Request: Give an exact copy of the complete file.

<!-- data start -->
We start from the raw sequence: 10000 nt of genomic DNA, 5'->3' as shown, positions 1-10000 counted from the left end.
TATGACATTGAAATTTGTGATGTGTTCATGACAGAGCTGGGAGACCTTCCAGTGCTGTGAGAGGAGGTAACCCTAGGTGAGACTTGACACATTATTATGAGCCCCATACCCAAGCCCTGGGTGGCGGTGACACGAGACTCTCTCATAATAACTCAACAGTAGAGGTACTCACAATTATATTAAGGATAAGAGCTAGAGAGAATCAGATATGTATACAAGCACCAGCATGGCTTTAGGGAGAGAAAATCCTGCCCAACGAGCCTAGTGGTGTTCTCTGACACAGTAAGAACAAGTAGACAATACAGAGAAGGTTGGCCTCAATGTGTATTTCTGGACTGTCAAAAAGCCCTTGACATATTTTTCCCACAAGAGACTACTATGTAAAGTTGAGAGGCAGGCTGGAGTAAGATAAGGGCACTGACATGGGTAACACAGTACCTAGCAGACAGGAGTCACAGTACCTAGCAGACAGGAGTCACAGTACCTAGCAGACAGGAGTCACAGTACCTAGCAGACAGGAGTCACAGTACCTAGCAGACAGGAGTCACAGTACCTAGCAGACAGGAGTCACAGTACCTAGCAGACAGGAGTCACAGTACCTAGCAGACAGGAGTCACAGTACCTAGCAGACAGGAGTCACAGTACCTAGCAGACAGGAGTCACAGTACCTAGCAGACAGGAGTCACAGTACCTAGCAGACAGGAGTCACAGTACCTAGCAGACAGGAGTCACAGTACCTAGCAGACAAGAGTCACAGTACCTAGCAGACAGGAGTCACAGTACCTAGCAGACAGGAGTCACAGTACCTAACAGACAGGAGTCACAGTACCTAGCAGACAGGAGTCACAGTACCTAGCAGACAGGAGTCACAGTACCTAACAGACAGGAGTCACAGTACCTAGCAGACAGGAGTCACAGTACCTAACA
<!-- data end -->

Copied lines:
We start from the raw sequence: 10000 nt of genomic DNA, 5'->3' as shown, positions 1-10000 counted from the left end.
TATGACATTGAAATTTGTGATGTGTTCATGACAGAGCTGGGAGACCTTCCAGTGCTGTGAGAGGAGGTAACCCTAGGTGAGACTTGACACATTATTATGAGCCCCATACCCAAGCCCTGGGTGGCGGTGACACGAGACTCTCTCATAATAACTCAACAGTAGAGGTACTCACAATTATATTAAGGATAAGAGCTAGAGAGAATCAGATATGTATACAAGCACCAGCATGGCTTTAGGGAGAGAAAATCCTGCCCAACGAGCCTAGTGGTGTTCTCTGACACAGTAAGAACAAGTAGACAATACAGAGAAGGTTGGCCTCAATGTGTATTTCTGGACTGTCAAAAAGCCCTTGACATATTTTTCCCACAAGAGACTACTATGTAAAGTTGAGAGGCAGGCTGGAGTAAGATAAGGGCACTGACATGGGTAACACAGTACCTAGCAGACAGGAGTCACAGTACCTAGCAGACAGGAGTCACAGTACCTAGCAGACAGGAGTCACAGTACCTAGCAGACAGGAGTCACAGTACCTAGCAGACAGGAGTCACAGTACCTAGCAGACAGGAGTCACAGTACCTAGCAGACAGGAGTCACAGTACCTAGCAGACAGGAGTCACAGTACCTAGCAGACAGGAGTCACAGTACCTAGCAGACAGGAGTCACAGTACCTAGCAGACAGGAGTCACAGTACCTAGCAGACAGGAGTCACAGTACCTAGCAGACAGGAGTCACAGTACCTAGCAGACAAGAGTCACAGTACCTAGCAGACAGGAGTCACAGTACCTAGCAGACAGGAGTCACAGTACCTAACAGACAGGAGTCACAGTACCTAGCAGACAGGAGTCACAGTACCTAGCAGACAGGAGTCACAGTACCTAACAGACAGGAGTCACAGTACCTAGCAGACAGGAGTCACAGTACCTAACA